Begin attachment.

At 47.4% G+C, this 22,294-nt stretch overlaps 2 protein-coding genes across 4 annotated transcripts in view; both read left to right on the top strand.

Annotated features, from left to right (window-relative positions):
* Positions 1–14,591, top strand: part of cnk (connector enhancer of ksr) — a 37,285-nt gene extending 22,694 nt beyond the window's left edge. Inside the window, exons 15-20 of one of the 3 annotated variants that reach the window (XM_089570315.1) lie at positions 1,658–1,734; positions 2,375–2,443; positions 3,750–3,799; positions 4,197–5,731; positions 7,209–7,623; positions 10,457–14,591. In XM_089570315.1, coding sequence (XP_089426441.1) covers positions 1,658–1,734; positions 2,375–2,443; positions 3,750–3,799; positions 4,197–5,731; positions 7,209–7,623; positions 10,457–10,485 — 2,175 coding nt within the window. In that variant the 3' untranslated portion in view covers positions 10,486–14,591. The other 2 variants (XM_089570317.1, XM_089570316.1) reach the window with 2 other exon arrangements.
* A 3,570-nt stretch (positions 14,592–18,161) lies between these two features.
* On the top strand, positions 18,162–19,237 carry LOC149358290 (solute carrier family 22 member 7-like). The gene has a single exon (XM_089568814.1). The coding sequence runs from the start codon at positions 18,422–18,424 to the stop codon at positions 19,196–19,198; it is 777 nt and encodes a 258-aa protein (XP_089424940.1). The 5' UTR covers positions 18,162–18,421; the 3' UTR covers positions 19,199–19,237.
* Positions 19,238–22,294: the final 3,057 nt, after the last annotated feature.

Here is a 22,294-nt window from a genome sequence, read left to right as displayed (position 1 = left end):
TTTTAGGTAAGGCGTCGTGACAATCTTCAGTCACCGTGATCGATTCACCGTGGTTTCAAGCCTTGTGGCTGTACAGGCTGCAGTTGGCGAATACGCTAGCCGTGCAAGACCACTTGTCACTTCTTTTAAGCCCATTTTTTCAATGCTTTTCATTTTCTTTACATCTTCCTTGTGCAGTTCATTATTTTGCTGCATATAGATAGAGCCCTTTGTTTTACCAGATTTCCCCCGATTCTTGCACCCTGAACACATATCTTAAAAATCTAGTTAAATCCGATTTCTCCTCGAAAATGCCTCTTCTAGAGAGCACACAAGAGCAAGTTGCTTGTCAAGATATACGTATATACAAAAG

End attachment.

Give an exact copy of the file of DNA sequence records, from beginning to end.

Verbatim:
At 47.4% G+C, this 22,294-nt stretch overlaps 2 protein-coding genes across 4 annotated transcripts in view; both read left to right on the top strand.

Annotated features, from left to right (window-relative positions):
* Positions 1–14,591, top strand: part of cnk (connector enhancer of ksr) — a 37,285-nt gene extending 22,694 nt beyond the window's left edge. Inside the window, exons 15-20 of one of the 3 annotated variants that reach the window (XM_089570315.1) lie at positions 1,658–1,734; positions 2,375–2,443; positions 3,750–3,799; positions 4,197–5,731; positions 7,209–7,623; positions 10,457–14,591. In XM_089570315.1, coding sequence (XP_089426441.1) covers positions 1,658–1,734; positions 2,375–2,443; positions 3,750–3,799; positions 4,197–5,731; positions 7,209–7,623; positions 10,457–10,485 — 2,175 coding nt within the window. In that variant the 3' untranslated portion in view covers positions 10,486–14,591. The other 2 variants (XM_089570317.1, XM_089570316.1) reach the window with 2 other exon arrangements.
* A 3,570-nt stretch (positions 14,592–18,161) lies between these two features.
* On the top strand, positions 18,162–19,237 carry LOC149358290 (solute carrier family 22 member 7-like). The gene has a single exon (XM_089568814.1). The coding sequence runs from the start codon at positions 18,422–18,424 to the stop codon at positions 19,196–19,198; it is 777 nt and encodes a 258-aa protein (XP_089424940.1). The 5' UTR covers positions 18,162–18,421; the 3' UTR covers positions 19,199–19,237.
* Positions 19,238–22,294: the final 3,057 nt, after the last annotated feature.

Here is a 22,294-nt window from a genome sequence, read left to right as displayed (position 1 = left end):
TTTTAGGTAAGGCGTCGTGACAATCTTCAGTCACCGTGATCGATTCACCGTGGTTTCAAGCCTTGTGGCTGTACAGGCTGCAGTTGGCGAATACGCTAGCCGTGCAAGACCACTTGTCACTTCTTTTAAGCCCATTTTTTCAATGCTTTTCATTTTCTTTACATCTTCCTTGTGCAGTTCATTATTTTGCTGCATATAGATAGAGCCCTTTGTTTTACCAGATTTCCCCCGATTCTTGCACCCTGAACACATATCTTAAAAATCTAGTTAAATCCGATTTCTCCTCGAAAATGCCTCTTCTAGAGAGCACACAAGAGCAAGTTGCTTGTCAAGATATACGTATATACAAAAG